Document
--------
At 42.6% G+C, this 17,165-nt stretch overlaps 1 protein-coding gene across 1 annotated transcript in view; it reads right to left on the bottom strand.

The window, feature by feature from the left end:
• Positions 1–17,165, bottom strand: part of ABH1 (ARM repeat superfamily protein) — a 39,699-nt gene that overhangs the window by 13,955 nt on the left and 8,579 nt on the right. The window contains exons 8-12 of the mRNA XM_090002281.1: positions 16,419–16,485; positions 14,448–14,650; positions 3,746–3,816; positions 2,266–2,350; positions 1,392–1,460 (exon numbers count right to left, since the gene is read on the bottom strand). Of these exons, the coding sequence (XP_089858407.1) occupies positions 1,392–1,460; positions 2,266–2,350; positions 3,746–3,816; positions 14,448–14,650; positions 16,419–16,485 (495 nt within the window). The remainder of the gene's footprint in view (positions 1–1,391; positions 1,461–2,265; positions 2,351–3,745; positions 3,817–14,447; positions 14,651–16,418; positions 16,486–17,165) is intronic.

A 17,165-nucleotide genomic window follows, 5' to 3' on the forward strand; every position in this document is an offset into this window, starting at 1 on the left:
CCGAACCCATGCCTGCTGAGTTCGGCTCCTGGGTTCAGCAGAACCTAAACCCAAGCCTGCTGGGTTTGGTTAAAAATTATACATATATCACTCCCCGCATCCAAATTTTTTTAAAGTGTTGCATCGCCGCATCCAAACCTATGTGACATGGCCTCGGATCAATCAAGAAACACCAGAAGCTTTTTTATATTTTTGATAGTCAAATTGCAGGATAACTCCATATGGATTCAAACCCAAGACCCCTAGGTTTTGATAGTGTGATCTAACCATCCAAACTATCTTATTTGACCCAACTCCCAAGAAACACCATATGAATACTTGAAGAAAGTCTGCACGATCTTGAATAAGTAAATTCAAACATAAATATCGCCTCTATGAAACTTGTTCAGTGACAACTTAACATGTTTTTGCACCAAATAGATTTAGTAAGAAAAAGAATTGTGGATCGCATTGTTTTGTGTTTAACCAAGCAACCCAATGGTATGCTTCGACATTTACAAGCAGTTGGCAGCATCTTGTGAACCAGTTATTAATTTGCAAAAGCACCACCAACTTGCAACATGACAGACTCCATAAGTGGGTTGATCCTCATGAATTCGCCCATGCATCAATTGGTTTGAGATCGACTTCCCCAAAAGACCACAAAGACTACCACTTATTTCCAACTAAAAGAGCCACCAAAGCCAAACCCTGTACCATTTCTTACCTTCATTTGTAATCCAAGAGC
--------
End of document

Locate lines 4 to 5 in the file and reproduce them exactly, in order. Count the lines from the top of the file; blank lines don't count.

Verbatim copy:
A 17,165-nucleotide genomic window follows, 5' to 3' on the forward strand; every position in this document is an offset into this window, starting at 1 on the left:
CCGAACCCATGCCTGCTGAGTTCGGCTCCTGGGTTCAGCAGAACCTAAACCCAAGCCTGCTGGGTTTGGTTAAAAATTATACATATATCACTCCCCGCATCCAAATTTTTTTAAAGTGTTGCATCGCCGCATCCAAACCTATGTGACATGGCCTCGGATCAATCAAGAAACACCAGAAGCTTTTTTATATTTTTGATAGTCAAATTGCAGGATAACTCCATATGGATTCAAACCCAAGACCCCTAGGTTTTGATAGTGTGATCTAACCATCCAAACTATCTTATTTGACCCAACTCCCAAGAAACACCATATGAATACTTGAAGAAAGTCTGCACGATCTTGAATAAGTAAATTCAAACATAAATATCGCCTCTATGAAACTTGTTCAGTGACAACTTAACATGTTTTTGCACCAAATAGATTTAGTAAGAAAAAGAATTGTGGATCGCATTGTTTTGTGTTTAACCAAGCAACCCAATGGTATGCTTCGACATTTACAAGCAGTTGGCAGCATCTTGTGAACCAGTTATTAATTTGCAAAAGCACCACCAACTTGCAACATGACAGACTCCATAAGTGGGTTGATCCTCATGAATTCGCCCATGCATCAATTGGTTTGAGATCGACTTCCCCAAAAGACCACAAAGACTACCACTTATTTCCAACTAAAAGAGCCACCAAAGCCAAACCCTGTACCATTTCTTACCTTCATTTGTAATCCAAGAGC